Companies: fostering or controlling communities? An interview with Kim Weins

Kim Weins is the Senior VP of Marketing at OpenLogic. Kim spent three years as a principal in CMO Strategy Group and helped companies such as Atomz (acquired by WebSideStory), TuVox and
RedSeal to significantly accelerate their marketing efforts. Prior to CMO Strategy Group, she was at PeopleSoft where she was responsible for driving PeopleSoft’s CRM business strategy.

I had lunch with Kim Weins from OpenLogic. We had an interesting discussion about open source companies and how they can either dominate or foster communities. In addition, we also talked about what it’s like for an open source software developer to work for an open source company. She works with many open source developers on a contract basis as well as many open source companies on a partner basis. Her insights were interesting.

Kim, “open source companies” come in many types and flavors – how do you characterize them?

We see two main variations of open source companies – differentiated by the level of ownership and control over their IP. This level of control is important, because it tends to drive their business models.

The first type what I’ll call “IP owners”. These are companies that own and control all of the IP that goes into the open source product. This would include companies like MySQL, Alfresco, SugarCRM, etc. These companies typically have some variation of a dual licensing business model that requires that they control all of the IP in order to license an “enterprise version” of the product in the way they want – often not under an open source license. For these types of companies, typically only employees can commit changes to the project since the company wants to maintain control of the IP. In
some cases, the companies may allow contributions by outside committers, as long as the developer gives IP rights to the company.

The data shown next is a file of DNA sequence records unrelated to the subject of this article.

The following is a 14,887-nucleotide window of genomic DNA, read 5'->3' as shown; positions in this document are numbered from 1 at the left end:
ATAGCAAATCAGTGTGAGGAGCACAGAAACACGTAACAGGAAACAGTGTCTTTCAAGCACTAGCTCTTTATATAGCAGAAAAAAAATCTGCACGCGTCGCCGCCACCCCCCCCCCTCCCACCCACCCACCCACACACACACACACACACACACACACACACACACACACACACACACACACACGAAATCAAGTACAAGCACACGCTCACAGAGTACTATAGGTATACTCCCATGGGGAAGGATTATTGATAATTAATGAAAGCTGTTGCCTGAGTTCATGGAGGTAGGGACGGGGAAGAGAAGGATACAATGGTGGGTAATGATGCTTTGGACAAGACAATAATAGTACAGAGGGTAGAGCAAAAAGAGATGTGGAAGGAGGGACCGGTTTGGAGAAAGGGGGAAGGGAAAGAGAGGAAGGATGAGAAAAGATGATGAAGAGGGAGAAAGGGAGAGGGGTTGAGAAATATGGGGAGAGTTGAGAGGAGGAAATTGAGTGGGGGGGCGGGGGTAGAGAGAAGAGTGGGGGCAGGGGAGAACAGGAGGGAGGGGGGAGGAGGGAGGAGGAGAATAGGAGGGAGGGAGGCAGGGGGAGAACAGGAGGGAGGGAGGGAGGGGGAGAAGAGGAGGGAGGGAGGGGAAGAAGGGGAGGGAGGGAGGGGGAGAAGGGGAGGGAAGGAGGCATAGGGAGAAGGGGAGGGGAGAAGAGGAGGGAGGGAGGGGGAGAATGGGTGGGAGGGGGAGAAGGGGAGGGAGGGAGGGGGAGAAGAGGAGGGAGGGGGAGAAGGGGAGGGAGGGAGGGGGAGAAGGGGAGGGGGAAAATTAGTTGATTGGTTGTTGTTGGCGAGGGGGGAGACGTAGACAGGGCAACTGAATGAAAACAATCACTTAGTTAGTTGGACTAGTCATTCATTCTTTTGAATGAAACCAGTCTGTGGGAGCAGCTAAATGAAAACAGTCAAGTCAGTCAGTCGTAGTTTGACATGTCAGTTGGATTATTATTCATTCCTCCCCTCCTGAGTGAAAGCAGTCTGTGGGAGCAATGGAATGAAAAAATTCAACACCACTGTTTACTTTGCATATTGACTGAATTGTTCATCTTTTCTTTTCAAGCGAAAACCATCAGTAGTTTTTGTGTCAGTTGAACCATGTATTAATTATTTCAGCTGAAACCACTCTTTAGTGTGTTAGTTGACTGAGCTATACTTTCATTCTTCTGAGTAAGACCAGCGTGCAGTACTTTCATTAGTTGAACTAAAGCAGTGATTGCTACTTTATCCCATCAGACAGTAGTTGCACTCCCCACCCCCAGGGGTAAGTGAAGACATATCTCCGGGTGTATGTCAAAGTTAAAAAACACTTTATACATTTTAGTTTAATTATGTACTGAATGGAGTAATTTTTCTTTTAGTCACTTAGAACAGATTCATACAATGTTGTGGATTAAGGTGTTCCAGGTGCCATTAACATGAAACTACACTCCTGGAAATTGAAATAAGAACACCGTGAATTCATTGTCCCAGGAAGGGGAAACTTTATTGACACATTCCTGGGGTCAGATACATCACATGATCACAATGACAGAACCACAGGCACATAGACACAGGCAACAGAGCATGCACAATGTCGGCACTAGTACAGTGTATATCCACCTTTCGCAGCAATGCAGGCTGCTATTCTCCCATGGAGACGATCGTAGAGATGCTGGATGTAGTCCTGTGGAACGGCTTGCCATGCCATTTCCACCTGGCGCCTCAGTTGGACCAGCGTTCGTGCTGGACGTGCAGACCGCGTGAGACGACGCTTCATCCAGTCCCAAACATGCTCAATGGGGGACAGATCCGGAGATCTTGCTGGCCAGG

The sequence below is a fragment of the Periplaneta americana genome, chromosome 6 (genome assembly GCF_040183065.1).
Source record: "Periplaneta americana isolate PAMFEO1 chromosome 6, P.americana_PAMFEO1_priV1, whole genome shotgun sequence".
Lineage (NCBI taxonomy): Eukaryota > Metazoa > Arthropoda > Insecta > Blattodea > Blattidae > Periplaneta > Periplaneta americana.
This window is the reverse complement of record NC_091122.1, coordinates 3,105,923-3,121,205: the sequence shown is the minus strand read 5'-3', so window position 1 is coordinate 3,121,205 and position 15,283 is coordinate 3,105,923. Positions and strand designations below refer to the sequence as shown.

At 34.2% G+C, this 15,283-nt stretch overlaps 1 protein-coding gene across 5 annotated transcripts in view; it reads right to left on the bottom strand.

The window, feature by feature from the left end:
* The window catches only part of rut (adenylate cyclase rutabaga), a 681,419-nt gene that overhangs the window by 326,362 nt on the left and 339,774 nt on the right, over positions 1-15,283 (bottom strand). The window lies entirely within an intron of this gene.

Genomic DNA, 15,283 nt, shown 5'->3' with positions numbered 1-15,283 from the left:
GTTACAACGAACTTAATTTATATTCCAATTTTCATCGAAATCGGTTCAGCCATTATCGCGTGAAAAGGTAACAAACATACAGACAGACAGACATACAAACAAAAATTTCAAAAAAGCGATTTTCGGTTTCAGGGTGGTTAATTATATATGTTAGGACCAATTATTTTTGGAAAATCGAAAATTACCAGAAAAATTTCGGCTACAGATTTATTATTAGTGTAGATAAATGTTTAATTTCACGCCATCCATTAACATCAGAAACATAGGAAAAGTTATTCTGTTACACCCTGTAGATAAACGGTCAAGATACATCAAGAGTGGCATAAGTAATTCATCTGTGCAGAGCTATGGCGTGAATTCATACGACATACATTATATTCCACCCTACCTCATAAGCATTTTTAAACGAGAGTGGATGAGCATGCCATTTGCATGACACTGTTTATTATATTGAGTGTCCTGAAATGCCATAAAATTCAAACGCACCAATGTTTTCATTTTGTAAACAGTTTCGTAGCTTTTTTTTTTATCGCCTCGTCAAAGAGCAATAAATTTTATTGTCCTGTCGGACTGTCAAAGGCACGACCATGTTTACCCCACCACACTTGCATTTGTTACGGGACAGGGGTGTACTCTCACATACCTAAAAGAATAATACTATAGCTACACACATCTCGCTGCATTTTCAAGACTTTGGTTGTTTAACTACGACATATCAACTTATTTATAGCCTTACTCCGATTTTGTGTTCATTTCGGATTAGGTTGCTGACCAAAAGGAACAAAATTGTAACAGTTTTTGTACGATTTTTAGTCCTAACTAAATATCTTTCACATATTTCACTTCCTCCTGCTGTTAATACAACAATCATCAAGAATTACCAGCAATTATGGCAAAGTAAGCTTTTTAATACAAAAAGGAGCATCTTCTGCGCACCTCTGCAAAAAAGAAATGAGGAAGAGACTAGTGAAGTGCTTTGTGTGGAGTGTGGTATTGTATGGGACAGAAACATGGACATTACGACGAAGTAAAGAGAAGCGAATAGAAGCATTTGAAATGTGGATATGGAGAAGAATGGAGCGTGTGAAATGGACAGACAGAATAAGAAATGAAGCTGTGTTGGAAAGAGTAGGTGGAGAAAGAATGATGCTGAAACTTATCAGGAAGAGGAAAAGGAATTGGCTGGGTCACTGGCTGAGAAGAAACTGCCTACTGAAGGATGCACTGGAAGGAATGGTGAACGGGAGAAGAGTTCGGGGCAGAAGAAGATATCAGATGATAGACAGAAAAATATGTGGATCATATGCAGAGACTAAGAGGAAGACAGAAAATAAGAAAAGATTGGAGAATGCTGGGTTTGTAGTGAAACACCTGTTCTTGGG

The second type is what I’ll call “non IP owners”. This type of open source company typically builds up around an existing open source project that has many committers. The IP is owned by the open source developers or by a third party such as the Apache Foundation. Examples of this type of company would include Enterprise DB, Acquia, or Red Hat (around Linux). Since the company often does not own or control the core IP for the project, the business model changes. These companies typically either sell support and services around the project or create add on functionality that they can then license. Often the companies will hire some or all of the committers on the projects, but typically the projects are open to contributors and committers outside the company to participate. However, there are some cases where these companies try to gain control over the IP by hiring all of the committers so that they can determine the direction the project takes.

While it’s great that developers can get hired to work on their project, sometimes it seems like the open source company hires everyone in order to control the product. Can an open source company hire too much of the community?

When the developers working on a project are limited to people employed by one company, it eliminates a huge part of the value of open source development. The ability to build new capabilities is then limited to what can be funded by one
company – just like for proprietary software. Although some open source companies would argue that they help to support and fund the project in this way, the reality is that they also gain control. If their sole interest was in supporting and funding the project, they would open up to committers outside the company in order to improve the project more quickly.

Many open source software developers do quite a bit of contracting or consulting work, like for OpenLogic’s Expert Community. Does working for an open source company make that easier or harder
for them?

We work with the OpenLogic Expert Community on a contract basis. They are not employees of OpenLogic, but we pay them for the work they do to help support our customers. This allows them to continue to work on other projects (whether for pay or volunteer) as they see fit. However, in recruiting these open source developers, we find many cases where their employer, whether a proprietary or open source company, tries to limit their ability to work on open source (whether for pay or volunteer). Companies do this through employment agreements that specifically limit a developers ability to work on outside projects, either by requiring IP assignment of anything they develop to their employers or by explicitly forbidding certain kinds of outside work. These restrictions may make it harder for developers to participate in the open source community as they see fit.